A writer has brought this to my attention: a recruitment notice on the job site Seek for writers of children’s books. While it certainly seems to be an exciting opportunity, this approach raises a few questions: how does a publisher responsibly handle the potentially high number of submissions resulting from such a wide call out? How does a writer investigate the suitablity and credibility of the publisher involved, when so little information is supplied? And note, the burden of proof here is on the aspiring author, who must provide a CV and a sample, while the publisher provides only an email address. I’m interested to know, would you respond to this type of call out for manuscripts?

Over at Publishers Weekly there’s an amazing example of how digital publishing is both challenging and complementing traditional publishing: Kemble Scott released an e-reader edition of his second The Sower through scridbd.com, and quickly gained interest from a range of publishers. Since it was available as print-on-demand, The Sower did not have to wait the standard year or more to work it’s way through the traditional publishing process, which kept its contemporary cultural references fresh. Scott clearly understands marketing very well, and has great relationships with independent booksellers in the Bay Area. Now published in a limited hardcover edition, The Sower has reached the San Francisco Chronicle bestseller list. Says Scott, "This book was completely done outside all of the traditional gatekeepers of publishing… [P]eople can read the book for its merits and its content and not for the way it was published.”

Lastly folks, TINA is nearly upon us! This Is Not Art: Independent, Emerging and Experimental Arts Festival includes the National Young Writers Festival, as well as the Crack Theatre Festival, Sound Summit, Electrofringe and Critical Animals. So if you like writing, poetry, spoken word, zines or comics, get involved! TINA runs from 1-5 October in Newcastle Australia, so go for the festivals, and check out the beaches while you’re there…

Write on!



6 Responses to “Friday fry-up …”

  1. michael,

    This looks like an interesting way to get noticed by publishers, difficult at the best of times.

    I donder how effective it would be for non-fiction books?

  2. catbrain,

    Re the recruitment notice story:

    I saw this a few days ago and sent it around. Someone has asked me whether the publisher listed in this job ad, Shooting Star Stories (SSS), is a legitimate one, as their website was looking a bit dodgy. I know only too well how vanity publishers can quickly get under people’s radar (they nearly got money out of me once through a ‘competition’ but as a result I wrote an article warning others of the practice and it appeared in the an interstate Writers’ Centre newsletter). I mainly sent this job ad around as it was so unusual to see something advertised on Seek (maybe that should have set off warning bells ???).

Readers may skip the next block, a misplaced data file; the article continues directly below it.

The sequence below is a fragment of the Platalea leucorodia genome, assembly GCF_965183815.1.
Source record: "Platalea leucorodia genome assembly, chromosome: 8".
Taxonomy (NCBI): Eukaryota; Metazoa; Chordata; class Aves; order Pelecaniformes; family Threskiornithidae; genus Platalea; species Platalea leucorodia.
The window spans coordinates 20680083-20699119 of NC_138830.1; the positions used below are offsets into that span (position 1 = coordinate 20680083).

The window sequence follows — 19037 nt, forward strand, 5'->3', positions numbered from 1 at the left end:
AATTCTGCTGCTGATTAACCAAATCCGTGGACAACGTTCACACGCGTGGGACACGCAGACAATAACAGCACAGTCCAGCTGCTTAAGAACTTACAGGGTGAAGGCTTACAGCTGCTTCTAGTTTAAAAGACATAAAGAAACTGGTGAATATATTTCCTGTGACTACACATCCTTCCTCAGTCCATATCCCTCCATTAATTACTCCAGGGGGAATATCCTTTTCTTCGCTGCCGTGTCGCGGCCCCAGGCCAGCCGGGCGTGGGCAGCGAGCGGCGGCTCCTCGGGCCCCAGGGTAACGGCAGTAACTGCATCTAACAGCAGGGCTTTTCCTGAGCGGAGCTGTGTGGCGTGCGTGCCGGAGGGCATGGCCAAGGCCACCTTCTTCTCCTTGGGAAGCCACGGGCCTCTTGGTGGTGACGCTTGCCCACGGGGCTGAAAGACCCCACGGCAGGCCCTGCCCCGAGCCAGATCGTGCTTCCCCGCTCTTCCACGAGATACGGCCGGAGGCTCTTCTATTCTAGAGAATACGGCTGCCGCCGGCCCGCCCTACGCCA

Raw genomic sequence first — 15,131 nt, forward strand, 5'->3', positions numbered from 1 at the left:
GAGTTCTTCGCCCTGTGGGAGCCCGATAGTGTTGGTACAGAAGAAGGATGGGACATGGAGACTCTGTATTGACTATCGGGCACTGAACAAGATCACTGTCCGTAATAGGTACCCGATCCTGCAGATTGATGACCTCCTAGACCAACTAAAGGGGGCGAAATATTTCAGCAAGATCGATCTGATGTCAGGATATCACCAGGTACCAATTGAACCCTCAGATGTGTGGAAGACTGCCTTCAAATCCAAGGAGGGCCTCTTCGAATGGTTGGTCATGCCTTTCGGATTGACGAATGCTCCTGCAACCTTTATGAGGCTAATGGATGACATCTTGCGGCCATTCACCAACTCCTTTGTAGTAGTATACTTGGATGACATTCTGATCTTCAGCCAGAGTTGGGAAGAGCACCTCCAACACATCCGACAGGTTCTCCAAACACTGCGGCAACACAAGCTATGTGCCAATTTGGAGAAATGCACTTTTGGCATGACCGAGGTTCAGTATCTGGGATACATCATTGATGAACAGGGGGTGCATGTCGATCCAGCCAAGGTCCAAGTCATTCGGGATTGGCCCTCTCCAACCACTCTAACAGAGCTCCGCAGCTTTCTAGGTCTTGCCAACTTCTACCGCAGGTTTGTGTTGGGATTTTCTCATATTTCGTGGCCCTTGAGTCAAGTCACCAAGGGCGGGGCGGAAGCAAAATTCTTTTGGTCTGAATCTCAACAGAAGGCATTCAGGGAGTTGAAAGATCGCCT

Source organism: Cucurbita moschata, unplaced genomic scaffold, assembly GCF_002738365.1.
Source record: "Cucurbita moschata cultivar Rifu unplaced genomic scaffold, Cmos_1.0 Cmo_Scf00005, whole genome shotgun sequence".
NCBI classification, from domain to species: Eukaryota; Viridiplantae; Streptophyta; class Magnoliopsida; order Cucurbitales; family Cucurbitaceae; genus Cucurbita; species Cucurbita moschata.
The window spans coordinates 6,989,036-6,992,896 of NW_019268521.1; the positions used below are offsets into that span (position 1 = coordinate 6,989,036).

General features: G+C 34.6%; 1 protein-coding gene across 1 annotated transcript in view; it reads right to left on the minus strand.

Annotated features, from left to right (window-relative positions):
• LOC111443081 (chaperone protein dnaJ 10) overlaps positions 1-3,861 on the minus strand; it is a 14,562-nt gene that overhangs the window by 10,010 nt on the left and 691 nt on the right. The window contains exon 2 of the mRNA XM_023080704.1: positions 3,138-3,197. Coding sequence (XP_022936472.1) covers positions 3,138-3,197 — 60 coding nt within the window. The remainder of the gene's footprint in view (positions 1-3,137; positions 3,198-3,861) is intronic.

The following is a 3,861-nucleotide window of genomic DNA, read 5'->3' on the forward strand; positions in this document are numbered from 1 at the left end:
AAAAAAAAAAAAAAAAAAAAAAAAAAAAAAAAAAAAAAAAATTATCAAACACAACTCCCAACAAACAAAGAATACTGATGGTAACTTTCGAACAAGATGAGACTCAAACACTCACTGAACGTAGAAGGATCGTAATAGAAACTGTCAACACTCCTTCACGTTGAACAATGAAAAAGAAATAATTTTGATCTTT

So, to investigate I rang Alpha Recruitment (who are a real recruitment firm).
    A summary of the conversation:
    * SSS are a web-only based publisher
    * as of yesterday SSS were having trouble with their website and are working to fix it
    * feel free to email any q’s through to the given email address and they’ll get back to you
    * SSS are aware that writers are wary about giving out too much writing as an example, so a few lines will be sufficient to help them
    * Alpha are working as an intermediary to help SSS with their advertising at this stage

    I hope this helps with any other q’s about it.

  3. Simon Groth,

    I saw the original advertisement, though I’m not a children’s writer. I thought it was a strange place to go looking for talent and I wondered if they would get anything worthwhile from it. My guess is they won’t. The other thing that bothered me was that I couldn’t tell who placed the advertisement. Was it the publisher or a recruitment agency? These kind of things matter when you’re submitting something as valuable as a manuscript.

  4. Australian Online Bookshop,

    How utterly strange for a publisher to be calling for authors in this way. I really do hope they have some established ethical standards as aspiring authors are ripe for the picking when it comes to exploitation.

  5. parlance,

    I once responded to a similar ad by a local educational publisher. Hearing nothing for months, I felt rather cynical, until they eventually sent me a polite and friendly response explaining that they had so many replies that it took them ages to get through them.
    (I didn’t get to write for them.)

  6. Meg,

    A big thank you to everyone for all your comments & info! I’ve had inquiries from writers about this issue, & it’s great to be able to refer them here for your smart, balanced discussion.


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